This week the Facebook page of The Blacksphere, a popular US-based conservative website, shared a story claiming that Muslims in the UK had demanded that people not walk their dogs in public.
The story was from Jewsnews.co.il, which constantly publishes stories that depict Muslims in a negative light. The Facebook promotion from The Blackosphere generated over 10,000 shares, comments, and reactions in a little more than 24 hours. People were angry.
“Do not tell me not to walk my dog. I will walk her anyplace I get ready to and I have a concealed gun permit so don’t get in my face or try to hurt my dog if you do you might meet your Allah sooner then you think…” reads the top comment on the post, which has earned more than 350 positive reactions as of this writing.
The story is a classic piece of anti-Muslim bait: unreasonable demands being made by Muslims, and a reference to Sharia Law in the headline. It’s also based on utterly dubious claims that first surfaced and were debunked close to years ago. This manufactured tale continues to go viral on Facebook and shows no signs of slowing down.
Arsalan Iftikhar, senior fellow for The Bridge Initiative at Georgetown University, which analyzes Islamophobia around the world, told BuzzFeed News that the resilience of the anti-dog tale shows how hard anti-Muslim stories are to debunk.
“Since Islamophobia has become pervasive in many parts of the Western world today, it has become quite clear that people are willing to blindly share these anti-Muslim conspiracy theories without even seeking out whether they are true or not,” Iftikhar said.
It started when flyers were distributed in Manchester in July 2016. The flyers asked residents to “limit the presence of dogs in the public sphere” out of sensitivity to the area’s “large Muslim community.”
The flyers included awkward language such as: “Keeping the purity of the public space enables the Muslims remain untainted and without blemish.” The flyers were attributed by a group calling itself For Public Purity.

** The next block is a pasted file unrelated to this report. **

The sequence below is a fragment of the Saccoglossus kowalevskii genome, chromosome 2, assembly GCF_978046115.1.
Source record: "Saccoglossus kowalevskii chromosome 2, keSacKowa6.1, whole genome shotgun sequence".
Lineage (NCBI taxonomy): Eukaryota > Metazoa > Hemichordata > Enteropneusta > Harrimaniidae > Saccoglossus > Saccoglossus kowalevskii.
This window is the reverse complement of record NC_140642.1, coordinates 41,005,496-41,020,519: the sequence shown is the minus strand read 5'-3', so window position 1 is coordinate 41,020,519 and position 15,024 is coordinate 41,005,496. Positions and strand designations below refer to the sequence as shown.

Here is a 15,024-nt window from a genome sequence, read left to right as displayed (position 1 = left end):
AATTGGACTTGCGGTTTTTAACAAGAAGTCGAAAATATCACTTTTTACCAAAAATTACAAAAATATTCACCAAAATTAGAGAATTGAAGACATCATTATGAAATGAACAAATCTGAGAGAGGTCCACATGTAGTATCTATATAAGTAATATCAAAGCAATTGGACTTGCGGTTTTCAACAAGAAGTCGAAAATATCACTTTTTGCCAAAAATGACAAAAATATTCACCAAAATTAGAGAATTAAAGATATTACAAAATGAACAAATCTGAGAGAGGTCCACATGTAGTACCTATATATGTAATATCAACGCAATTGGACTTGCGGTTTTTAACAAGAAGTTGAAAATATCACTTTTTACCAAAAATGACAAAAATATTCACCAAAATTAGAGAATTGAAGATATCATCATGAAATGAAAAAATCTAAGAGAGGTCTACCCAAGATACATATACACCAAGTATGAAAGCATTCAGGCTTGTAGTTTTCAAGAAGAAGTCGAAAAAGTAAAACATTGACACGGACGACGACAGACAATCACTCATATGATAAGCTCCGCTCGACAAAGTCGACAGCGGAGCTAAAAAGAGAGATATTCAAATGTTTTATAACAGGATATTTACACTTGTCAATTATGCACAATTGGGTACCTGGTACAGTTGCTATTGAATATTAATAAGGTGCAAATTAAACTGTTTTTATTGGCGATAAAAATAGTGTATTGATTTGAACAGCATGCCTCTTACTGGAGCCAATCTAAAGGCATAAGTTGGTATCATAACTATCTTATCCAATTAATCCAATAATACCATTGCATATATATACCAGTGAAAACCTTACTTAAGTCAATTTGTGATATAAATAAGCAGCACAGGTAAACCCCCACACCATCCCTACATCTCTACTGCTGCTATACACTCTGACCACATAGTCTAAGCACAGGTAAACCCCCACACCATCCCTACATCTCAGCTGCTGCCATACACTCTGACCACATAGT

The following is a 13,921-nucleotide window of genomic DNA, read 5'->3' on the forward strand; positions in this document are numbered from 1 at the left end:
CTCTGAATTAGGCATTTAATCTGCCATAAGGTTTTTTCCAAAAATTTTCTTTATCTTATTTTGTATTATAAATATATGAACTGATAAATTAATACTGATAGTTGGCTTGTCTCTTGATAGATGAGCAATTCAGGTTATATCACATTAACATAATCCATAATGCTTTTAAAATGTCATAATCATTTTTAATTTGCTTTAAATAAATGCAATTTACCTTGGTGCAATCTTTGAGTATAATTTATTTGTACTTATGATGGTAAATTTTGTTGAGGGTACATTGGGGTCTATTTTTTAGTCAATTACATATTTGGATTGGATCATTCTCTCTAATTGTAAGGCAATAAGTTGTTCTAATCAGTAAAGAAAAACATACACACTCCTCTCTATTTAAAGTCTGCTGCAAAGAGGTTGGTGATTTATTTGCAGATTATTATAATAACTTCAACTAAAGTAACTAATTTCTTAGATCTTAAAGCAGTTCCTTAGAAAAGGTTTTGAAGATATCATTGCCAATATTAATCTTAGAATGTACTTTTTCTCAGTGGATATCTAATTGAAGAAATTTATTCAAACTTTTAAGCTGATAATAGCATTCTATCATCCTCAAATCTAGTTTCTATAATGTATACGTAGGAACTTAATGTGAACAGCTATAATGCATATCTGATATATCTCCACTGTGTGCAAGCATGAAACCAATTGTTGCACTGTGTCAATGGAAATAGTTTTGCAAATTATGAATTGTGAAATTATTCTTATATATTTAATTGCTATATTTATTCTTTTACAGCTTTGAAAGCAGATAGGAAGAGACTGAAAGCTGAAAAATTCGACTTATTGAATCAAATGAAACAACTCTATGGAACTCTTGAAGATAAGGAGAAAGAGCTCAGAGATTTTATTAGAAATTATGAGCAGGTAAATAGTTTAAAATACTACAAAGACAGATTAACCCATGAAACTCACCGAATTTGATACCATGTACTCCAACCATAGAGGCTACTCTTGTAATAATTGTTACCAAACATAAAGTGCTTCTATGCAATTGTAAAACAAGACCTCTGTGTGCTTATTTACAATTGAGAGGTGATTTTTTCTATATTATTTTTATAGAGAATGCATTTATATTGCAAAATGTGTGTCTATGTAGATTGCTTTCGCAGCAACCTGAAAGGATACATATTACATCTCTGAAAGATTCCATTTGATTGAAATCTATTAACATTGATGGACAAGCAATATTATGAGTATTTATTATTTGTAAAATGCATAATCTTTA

The flyers appeared designed to increase tensions between Muslim and non-Muslim residents, and they worked. People tweeted about them, angry comments appeared on the group’s Facebook page, and prominent anti-Muslim figures, including Jayda Fransen, the deputy leader of the far-right Britain First party, got involved.
“When the Muslim community feel empowered enough to distribute these leaflets, you know your country’s Islamic appeasement has gone too far!” Fransen tweeted, according to TellMAMA, an organization that tracks anti-Muslim incidents in the UK.
Soon, mainstream media began writing about the flyers. “I would not impose my beliefs and my view of life on other people,” one outraged dog owner told the Manchester Evening News.
“I understand the issues Muslim people have with dogs, that they are unclean,” another person told the newspaper. “I have a lot of Muslim friends so I get the issue behind it, but they are living in our country.”
But For Public Purity was highly questionable right from the start. Its website and Facebook page had only been created months earlier, included no contact information, and were quickly abandoned after the flyers gained mainstream attention.